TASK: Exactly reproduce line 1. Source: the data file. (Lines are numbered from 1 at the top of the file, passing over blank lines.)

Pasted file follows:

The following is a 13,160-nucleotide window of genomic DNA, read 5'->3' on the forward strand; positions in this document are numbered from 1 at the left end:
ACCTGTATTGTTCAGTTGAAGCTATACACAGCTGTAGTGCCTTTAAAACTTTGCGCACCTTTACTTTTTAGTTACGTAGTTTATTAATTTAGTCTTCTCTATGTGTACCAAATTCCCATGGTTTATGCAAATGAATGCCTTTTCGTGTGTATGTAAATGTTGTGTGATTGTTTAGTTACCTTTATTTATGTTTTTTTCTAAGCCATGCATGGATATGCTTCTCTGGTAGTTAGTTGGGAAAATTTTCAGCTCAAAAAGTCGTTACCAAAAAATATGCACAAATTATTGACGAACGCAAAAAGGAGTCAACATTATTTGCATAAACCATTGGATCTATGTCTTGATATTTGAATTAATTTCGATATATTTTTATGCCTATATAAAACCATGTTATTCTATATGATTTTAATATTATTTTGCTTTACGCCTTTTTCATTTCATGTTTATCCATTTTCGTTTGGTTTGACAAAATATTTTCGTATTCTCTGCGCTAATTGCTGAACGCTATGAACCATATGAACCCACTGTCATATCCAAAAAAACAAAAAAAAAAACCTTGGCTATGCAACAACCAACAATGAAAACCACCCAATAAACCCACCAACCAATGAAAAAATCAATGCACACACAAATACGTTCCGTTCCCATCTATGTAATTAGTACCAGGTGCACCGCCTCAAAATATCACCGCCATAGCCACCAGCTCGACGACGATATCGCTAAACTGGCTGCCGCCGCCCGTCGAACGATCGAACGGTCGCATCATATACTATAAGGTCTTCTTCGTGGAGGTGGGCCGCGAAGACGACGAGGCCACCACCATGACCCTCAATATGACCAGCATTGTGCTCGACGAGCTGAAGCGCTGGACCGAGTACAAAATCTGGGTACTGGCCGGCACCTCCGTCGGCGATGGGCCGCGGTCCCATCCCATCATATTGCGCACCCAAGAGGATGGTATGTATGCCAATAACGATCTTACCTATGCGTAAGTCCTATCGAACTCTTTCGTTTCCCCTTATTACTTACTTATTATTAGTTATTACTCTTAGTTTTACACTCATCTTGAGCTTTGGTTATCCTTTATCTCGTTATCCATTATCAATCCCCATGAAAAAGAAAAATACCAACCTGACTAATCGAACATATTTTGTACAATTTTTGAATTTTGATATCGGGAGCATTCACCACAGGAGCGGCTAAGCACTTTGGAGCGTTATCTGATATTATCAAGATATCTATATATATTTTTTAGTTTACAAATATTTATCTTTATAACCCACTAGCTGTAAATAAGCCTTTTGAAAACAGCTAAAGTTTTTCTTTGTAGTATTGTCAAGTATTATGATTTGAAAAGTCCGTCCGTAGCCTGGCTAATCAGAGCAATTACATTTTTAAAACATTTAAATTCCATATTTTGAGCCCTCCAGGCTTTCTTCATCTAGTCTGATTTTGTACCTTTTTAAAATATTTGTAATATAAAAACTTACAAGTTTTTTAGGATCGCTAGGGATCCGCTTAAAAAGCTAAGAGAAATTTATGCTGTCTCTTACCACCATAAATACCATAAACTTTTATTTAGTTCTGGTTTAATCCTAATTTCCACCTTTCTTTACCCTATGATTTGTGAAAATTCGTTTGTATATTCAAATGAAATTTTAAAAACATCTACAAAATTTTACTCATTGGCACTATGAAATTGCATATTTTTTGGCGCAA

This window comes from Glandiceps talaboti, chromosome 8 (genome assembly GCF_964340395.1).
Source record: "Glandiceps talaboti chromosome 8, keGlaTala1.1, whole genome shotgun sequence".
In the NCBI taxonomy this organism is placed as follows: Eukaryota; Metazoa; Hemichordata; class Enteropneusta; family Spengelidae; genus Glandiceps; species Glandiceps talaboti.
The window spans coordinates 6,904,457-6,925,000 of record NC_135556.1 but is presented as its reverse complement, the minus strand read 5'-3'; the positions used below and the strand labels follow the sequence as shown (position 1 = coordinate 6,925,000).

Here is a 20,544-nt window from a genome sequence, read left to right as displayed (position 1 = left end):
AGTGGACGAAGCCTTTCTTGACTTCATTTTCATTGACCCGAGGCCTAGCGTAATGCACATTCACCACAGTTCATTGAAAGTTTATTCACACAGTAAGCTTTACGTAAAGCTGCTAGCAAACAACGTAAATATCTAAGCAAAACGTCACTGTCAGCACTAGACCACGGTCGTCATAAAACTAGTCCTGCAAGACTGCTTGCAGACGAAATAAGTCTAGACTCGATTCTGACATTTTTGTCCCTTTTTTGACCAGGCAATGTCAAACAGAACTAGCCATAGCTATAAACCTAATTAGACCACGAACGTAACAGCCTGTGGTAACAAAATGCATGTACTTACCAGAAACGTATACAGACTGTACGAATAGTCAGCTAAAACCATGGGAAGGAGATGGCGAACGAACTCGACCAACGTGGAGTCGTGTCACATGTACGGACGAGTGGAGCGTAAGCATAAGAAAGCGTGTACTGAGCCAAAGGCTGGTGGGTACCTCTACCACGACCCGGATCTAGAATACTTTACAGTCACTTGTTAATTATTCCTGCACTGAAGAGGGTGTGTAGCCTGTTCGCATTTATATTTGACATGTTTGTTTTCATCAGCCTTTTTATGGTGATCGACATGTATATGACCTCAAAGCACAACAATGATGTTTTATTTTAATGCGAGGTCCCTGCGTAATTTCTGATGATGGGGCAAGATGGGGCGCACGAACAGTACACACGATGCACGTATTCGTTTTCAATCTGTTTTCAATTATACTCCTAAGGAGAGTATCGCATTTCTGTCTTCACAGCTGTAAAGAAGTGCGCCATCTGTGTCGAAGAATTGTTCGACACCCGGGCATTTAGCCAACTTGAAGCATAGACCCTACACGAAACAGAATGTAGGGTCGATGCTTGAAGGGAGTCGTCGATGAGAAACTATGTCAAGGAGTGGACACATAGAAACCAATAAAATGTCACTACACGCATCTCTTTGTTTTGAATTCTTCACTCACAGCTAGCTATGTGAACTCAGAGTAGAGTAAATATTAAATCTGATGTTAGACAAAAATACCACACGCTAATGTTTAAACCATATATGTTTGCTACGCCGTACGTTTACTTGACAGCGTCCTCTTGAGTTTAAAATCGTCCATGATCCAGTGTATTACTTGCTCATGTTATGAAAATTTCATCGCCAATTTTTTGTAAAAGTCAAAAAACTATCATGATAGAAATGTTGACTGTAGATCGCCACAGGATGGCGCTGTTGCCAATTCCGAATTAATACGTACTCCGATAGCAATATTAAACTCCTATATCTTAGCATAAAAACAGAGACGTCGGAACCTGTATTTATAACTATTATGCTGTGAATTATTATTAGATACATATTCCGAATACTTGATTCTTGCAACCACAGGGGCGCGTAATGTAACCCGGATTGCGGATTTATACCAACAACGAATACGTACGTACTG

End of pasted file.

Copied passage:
The following is a 13,160-nucleotide window of genomic DNA, read 5'->3' on the forward strand; positions in this document are numbered from 1 at the left end: